The Digital Nomad Workflow of a Pixel Artist

Maker Spotlight: Matej 'Retro' Jan

Tell us a bit about yourself.

I am a pixel artist and game developer, currently working on Pixel Art Academy, an adventure game where you become an art student and learn how to draw. I studied Computer Science in college and Education in grad school, but I was always also interested in art. Going to art school remained a dream of mine, so I’m now making a game where you can do just that.

How did you get started doing pixel art and web development?

We've had a computer at home ever since I can remember, so I was drawing things with pixels from the get-go. We drew pictures on graph paper first and typed them into the computer as numbers. It wasn’t even called "pixel art," it was just how we did graphics for games. In college, I started doing pixel art illustrations as an actual art style. There weren’t any university programs for computer graphics in my country, so I chose the second closest thing and studied software development instead.

What's a typical work day for you?

I am a solo indie game developer, which means I do everything from programing and drawing to marketing and accounting. The most time-consuming is writing code, so that takes up most of my days. It’s an intensive activity done best when I have the whole day cleared of errands. Big problems require large chunks of uninterrupted time, so you can get in the zone. Drawing on the other hand—as soon as I have the composition and references prepared—is mostly relaxing, and I often listen to podcasts while pushing pixels left and right.

What's your workspace like? 

My lifestyle is a bit untraditional—I travel around the world visiting friends and new places as a digital nomad. My office is 100% portable and everything fits into my backpack: 15” MacBook Pro, 13” iPad Pro, Apple Pencil, iPhone, AirPods, external hard drives for video editing, charging cables, and of course Luna Display. The non-tech stuff in my bag are glasses, medication, screen cleaner, and a tiny paper notebook in case all hell breaks loose and I need to write something down in a zombie apocalypse without electricity. Needless to say it’s mostly empty—I do everything digitally.

What apps and tools do you use to manage your workflow?

WebStorm is my IDE of choice for all things web development. I test in Chrome, as it has great debugging tools and the fastest rendering engine. Penultimate is my note-taking app (synced with Evernote) and Linea for drawing concept art. Most of the graphics for my game were made in Photoshop and GIMP, but I’ve been slowly working on my own pixel art/3D modeling software, so I can do some never-before seen rendering tricks.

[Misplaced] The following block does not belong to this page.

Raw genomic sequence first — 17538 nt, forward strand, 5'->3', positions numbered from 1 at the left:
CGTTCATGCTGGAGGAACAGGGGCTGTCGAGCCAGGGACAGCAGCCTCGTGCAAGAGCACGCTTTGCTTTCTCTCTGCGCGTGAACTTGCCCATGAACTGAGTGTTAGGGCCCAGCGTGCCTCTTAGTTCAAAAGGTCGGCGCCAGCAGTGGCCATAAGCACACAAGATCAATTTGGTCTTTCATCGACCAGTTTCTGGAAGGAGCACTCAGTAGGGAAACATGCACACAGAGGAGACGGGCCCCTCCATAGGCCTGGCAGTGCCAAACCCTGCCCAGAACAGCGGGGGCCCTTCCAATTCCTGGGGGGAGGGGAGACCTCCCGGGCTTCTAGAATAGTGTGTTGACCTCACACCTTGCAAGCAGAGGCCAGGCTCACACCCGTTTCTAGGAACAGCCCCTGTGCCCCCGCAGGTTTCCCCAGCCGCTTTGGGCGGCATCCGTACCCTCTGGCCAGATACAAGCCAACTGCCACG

What's the best thing about the work you do?

Game development has so many different aspects (code, art, design, audio, business …) and I love them all! Doing most of them myself is a blessing of diversity, albeit one that I pay with in slower progress. Also, as an independent developer without a publisher, I spend a lot of time talking directly to players, which has brought a lot of awesome people into my life.


What's the hardest part about the work you do?

It’s tough when someone asks for a refund. It means they were excited enough about the game to buy it, but then it didn’t live up to their expectations. I don’t take it personally—you can’t make everything for everybody—but it still sucks that they got disappointed, be it my fault or not.

What podcasts are you listening to?

Pixel Art Academy borders on educational technology so a must is the EdSurge podcast. I love everything from Gimlet Media (StartUp, Science Vs, The Habitat, Sandra), and since I lived in the San Francisco Bay Area for 5 years, I love me some banter from This is Your Life in Silicon Valley. I wish there were more podcasts about game development, but there's a documentary series I particularly like called The Life & Times of Video Games.

If you had to describe yourself as an emoji, which would you be and why?

It’s technically named Alien Monster, but we all know it as this: 👾(space invader). As the only pixel art emoji and a symbol of retrogaming, it’s the embodiment of my pixel art brand Retronator.

And finally, what Instagram are you obsessed with?

My friend and his girlfriend bought a big off-road vehicle, remade its interior into a living room/bedroom, and are now living a life on the road, slowly cruising from Europe towards Middle East. They post about their adventures along with beautiful photos on their account @dalec.si (meaning "you’re far away” in Slovenian), and I just love following their journey.   
                                                  
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